How do you manage money when you have ADHD?
ADHD and money management
ADHD can make it hard to manage your money. Managing money requires many executive functioning skills like organization, decision making, and planning, all of which can be a particular challenge for people with ADHD. ADHD can affect everyone in different ways, so it is important for you to determine how your ADHD affects you and put systems in place to help you manage your money.
In this article, I will provide tips to help you manage your money better with ADHD.
Money management can be challenging for anyone, but it can become especially difficult when you add ADHD into the mix. One of the biggest challenges can be a lack of interest in money management tasks.
People with ADHD tend to focus on tasks of interest and avoid things that do not bring them the “dopamine hit” we all get when we do something we enjoy. Unfortunately, this can lead to bills not being paid, goals not being set, and money not being managed.
Avoiding essential tasks can quickly spiral out of control when things pile up. Piles of to-dos can quickly become overwhelming, leading to further crises.
Perhaps you are avoiding such tasks because
- You may not know how to start
- That pile will take forever to get through
- You don’t remember exactly what you are supposed to do to complete each task perfectly
- You don’t want to take the time to do it
- You feel like you shouldn’t have to do that stuff anyway
So you miss essential tasks, bills don’t get paid, and you may find yourself spending more, falling further behind, and feeling stressed, anxious, and doubting yourself.
Other symptoms of ADHD can also make it harder to manage money.
- Impulsivity can sometimes lead to poor financial choices
- Lack of object permanence (i.e. out of sight out of mind) can make it hard to manage budgets and balances.
- Time blindness (i.e. difficulting sensing the passage of time) can make it challenging to pay bills on time or save for long-term goals and plan for the future.
Money Management Tips For ADHD Adults
Automate your money
Automating transactions can help you avoid remembering, organizing, planning, and deciding what to do with your money when you would instead focus on something more interesting.
Automate your bill payments – Avoid having to remember to pay bills by setting automatic bill payments or direct withdrawal for as many bills as possible.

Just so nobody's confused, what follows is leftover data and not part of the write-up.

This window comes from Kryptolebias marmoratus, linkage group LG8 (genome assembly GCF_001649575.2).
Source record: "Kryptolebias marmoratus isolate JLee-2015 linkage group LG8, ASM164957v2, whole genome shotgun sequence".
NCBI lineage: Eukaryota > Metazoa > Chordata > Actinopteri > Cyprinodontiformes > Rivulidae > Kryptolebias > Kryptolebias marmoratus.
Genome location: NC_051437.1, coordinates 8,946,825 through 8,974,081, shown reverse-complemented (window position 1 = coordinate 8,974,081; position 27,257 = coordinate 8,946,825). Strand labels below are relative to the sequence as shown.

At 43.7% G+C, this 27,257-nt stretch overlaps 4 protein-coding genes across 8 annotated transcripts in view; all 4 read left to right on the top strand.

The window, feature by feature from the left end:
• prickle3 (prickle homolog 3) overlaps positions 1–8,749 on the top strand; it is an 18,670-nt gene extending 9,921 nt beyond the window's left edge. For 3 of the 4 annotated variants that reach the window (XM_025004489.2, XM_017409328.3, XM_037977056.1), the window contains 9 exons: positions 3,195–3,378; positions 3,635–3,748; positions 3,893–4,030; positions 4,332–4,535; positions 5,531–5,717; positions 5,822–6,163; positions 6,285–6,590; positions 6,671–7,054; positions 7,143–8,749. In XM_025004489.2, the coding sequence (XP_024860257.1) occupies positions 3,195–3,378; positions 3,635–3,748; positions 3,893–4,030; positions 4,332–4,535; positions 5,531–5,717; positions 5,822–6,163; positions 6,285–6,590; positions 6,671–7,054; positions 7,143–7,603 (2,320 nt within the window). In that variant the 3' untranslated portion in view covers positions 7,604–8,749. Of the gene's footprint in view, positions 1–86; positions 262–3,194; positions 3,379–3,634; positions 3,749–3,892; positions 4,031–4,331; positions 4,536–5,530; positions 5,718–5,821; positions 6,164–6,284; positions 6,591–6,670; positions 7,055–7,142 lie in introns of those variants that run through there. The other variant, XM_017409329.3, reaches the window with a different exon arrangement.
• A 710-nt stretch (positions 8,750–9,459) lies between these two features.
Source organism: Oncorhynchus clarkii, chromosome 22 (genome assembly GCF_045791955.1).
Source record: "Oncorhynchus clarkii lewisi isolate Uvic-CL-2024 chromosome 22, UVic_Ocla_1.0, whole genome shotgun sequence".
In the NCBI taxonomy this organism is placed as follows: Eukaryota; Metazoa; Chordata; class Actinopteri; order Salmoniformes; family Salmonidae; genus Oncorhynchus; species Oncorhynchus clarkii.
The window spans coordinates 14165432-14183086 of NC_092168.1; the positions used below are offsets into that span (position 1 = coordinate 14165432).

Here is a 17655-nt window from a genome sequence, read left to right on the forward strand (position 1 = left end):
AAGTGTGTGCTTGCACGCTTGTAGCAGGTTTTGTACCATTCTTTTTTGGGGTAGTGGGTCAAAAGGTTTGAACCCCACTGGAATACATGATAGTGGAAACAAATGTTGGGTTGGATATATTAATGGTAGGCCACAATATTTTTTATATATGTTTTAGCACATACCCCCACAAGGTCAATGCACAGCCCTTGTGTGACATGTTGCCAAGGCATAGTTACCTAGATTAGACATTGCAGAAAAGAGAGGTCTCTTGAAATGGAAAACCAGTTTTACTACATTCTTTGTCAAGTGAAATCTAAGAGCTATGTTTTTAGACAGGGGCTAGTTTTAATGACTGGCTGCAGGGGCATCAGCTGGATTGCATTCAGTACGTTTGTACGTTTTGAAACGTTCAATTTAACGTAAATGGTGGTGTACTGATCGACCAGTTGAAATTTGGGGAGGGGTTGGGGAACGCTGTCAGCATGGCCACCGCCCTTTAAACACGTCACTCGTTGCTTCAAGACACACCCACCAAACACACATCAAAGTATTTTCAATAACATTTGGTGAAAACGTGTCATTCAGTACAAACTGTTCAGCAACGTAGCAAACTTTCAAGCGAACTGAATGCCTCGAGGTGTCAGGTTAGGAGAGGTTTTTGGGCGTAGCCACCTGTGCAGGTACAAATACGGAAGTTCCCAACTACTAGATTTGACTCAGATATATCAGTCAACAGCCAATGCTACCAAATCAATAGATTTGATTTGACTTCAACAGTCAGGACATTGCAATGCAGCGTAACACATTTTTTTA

Automate savings. – Setup reoccurring transfers to put money into saving accounts, spending allowance accounts, and long-term savings
Use Apps – Use money management apps to track spending and to build and stick to budgets. You can use Apps and services like Kredit Karma to monitor your credit.
Set Calendar Reminder – For any financial process that you cannot automate. For example, you can set a calendar to check your credit report and score every six to twelve months, pay your taxes, or check to make sure your bills are all paid and your budget is still working.
Set Notifications – Have your banks notify you when your balance drops below a certain level. You can also request your credit card company and other service providers notify you when a future bill is due via text or email.
Visual aids can help when object permeance makes it hard to remember how much money you have in the bank and to keep you organized.
Don’t go paperless – If you can still get your bills mailed, do it. Getting a paper bill can be a better reminder than an email you may miss. But don’t let your bills pile up. Instead, you need to use the receipt of your bill as the trigger to pay it.
Use colors – Have a dedicated space for your financial paperwork and use color coding to help keep them organized.
Stickers – Use lots of stickers. Put a sticker on your credit card to remind you that it is only for emergencies. Add a sticker on your debit card to remind you to stick to your budget. Or add a sticker of your goals to your credit card to remind you that spending will prevent you from reaching your goals.